If that wasn’t enough, you don’t even have to go broke staying here. Rooms start at just $105/night and keep with the time it was built (1913) and let you unplug. You won’t have a TV or air conditioning in your room (which I doubt you’d need even mid-summer). The lodge doesn’t have an elevator either, so pack light. You won’t feel like you’re missing out on anything, because you have access to an upscale restaurant, an extensive gift shop, a pizzeria and many tours and other activities.
The Red Bus Tour picks you up right outside, which I highly recommend. I had the opportunity to take a tour with a group of ladies in the hospitality field. None of them had ever taken the tour, despite some of them living in Montana for decades. The tours aren’t super affordable, but are totally worth the price. Rates start at $40 for a 3.5 hour tour and you won’t regret your choice.
|With the top open|
|With the top closed|
The Red us is actually a 1930s wooden “bus” made by White Motor Company that has a removable canvas top that is taken off when the weather permits it. The park ordered 35 of these amazing vehicles in 1939 and despite having to totally overhaul them at one point, 33 are still in operation. One is on display and the other was beyond help. The drivers, called Jammers, tell you about the history of the cars and explain why they are called Jammers. Glacier has the oldest touring fleet of vehicles in the world with these buses and it’s certainly an honor to ride in one. Each bus can hold 13-17 passengers and they are extremely comfortable.
Your Jammer will explain what you’re seeing throughout the park and gives you the history of the park as well. Being a Jammer is a coveted position and our driver Russ has been doing it for almost two decades. He and his wife live in Florida and come to Montana every summer season to drive the buses and give visitors a very unique tour.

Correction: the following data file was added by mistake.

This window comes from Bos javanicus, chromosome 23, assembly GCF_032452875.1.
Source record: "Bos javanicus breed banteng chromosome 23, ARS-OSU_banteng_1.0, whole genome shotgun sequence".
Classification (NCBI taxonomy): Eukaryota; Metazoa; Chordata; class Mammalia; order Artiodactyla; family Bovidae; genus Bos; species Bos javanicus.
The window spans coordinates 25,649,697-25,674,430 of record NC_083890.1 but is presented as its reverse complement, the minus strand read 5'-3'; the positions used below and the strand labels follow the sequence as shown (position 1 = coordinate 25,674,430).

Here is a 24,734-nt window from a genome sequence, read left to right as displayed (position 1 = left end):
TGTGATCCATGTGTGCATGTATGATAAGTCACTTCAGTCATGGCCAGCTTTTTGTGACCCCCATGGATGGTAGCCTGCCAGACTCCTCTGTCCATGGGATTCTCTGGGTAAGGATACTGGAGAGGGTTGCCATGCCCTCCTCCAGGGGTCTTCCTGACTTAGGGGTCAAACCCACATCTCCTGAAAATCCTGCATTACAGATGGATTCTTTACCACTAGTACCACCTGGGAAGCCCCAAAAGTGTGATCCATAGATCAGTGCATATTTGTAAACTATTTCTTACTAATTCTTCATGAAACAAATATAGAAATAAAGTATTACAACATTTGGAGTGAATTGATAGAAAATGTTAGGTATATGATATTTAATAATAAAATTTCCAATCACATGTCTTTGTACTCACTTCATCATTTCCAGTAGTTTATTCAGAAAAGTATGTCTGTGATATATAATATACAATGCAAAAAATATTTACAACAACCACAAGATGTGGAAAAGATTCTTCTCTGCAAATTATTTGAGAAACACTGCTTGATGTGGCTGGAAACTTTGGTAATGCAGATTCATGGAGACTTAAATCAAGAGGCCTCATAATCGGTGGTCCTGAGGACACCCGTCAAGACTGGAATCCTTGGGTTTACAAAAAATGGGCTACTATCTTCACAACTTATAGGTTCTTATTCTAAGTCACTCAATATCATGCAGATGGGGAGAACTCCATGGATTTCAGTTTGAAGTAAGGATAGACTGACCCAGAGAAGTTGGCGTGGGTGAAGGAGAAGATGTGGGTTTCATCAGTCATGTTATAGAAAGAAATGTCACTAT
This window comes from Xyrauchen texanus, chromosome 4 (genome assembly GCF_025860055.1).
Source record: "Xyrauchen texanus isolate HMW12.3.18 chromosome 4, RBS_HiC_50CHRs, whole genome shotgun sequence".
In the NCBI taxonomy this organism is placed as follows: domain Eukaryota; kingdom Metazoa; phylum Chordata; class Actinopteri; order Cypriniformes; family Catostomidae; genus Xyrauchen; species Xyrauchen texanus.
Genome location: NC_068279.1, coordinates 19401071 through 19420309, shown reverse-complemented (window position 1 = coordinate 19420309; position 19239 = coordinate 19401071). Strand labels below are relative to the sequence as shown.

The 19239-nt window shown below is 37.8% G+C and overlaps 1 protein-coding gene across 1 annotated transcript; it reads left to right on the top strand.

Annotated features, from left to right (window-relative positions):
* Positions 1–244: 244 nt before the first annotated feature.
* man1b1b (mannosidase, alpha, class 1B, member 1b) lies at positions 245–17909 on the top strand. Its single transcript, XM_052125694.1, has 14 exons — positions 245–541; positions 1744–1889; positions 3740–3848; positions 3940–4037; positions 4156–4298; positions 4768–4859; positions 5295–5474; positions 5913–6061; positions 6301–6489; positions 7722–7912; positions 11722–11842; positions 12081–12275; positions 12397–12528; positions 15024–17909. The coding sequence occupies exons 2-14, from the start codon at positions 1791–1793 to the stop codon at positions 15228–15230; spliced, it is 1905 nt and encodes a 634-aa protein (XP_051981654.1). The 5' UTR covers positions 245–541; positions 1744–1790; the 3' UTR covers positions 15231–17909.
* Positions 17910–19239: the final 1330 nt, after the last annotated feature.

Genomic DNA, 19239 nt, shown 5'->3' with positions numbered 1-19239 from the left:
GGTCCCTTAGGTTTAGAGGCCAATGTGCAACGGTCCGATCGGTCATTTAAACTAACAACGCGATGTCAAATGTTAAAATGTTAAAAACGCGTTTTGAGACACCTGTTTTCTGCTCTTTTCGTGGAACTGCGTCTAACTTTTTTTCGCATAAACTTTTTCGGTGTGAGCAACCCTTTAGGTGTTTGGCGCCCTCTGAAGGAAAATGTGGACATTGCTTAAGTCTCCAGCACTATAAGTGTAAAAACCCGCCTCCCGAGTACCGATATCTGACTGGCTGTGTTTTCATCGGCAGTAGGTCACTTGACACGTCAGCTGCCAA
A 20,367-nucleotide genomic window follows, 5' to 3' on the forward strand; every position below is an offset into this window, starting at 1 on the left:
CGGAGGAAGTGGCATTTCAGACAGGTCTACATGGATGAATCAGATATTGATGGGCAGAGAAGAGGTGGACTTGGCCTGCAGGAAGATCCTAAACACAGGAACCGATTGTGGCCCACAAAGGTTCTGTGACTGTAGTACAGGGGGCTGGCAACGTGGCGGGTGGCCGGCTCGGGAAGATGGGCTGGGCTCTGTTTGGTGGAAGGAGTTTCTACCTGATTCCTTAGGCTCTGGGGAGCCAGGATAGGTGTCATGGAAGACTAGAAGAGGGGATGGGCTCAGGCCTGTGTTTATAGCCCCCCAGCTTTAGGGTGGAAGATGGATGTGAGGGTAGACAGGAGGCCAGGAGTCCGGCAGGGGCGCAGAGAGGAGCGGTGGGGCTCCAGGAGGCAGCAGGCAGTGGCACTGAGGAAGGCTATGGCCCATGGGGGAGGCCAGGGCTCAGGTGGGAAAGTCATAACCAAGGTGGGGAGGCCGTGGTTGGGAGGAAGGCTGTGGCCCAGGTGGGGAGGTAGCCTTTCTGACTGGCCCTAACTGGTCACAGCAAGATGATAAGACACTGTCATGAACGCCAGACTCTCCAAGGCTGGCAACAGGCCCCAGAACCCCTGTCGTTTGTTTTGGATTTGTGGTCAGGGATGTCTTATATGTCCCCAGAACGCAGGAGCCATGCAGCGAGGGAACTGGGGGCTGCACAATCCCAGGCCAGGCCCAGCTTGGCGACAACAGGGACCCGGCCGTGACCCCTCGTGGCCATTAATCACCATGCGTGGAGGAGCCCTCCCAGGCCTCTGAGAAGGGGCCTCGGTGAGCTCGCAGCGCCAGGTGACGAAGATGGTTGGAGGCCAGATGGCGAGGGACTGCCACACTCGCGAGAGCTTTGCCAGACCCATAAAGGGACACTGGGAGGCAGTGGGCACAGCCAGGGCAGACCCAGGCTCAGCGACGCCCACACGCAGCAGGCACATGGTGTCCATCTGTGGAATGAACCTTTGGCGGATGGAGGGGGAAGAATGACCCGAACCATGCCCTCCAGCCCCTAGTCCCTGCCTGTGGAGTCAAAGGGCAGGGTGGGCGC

When you stop, you are welcome to stick your head out of the top to take photos (though you can also get out at many places along the tour). This is a really interesting way to view the park and we learned quite a lot while driving around. The view from your seat out the top of the open bus is highly relaxing and beautiful. No matter what your plans are when visiting Glacier, you should definitely include this in your trip.
Whether you like to do inside things on your trip or get out and be one with nature, you’ll definitely want to make a visit to Glacier when visiting Missoula, Kalispell or Whitefish. I was only at Glacier for half a day, so imagine what more you can see on your visit if you have several days to spend. Be aware, that if you don't have a national parks pass, your only choice for a pass to Glacier is to buy a 7-day pass at $30, so make sure you make the most of it. The park is just 30-45 minutes from downtown Kalispell, so you can easily stay in town and make it a day trip if you like.
For more cool ideas on what to do in and around Kalispell, check out my dining experiences, outdoor fun, cultural and historical activities and lodging.
Have you ever visited Glacier National Park?
Disclosure: My visit to Kalispell (and Glacier) was sponsored by the Kalispell Convention and Visitor Bureau, but all opinions are 100% my own.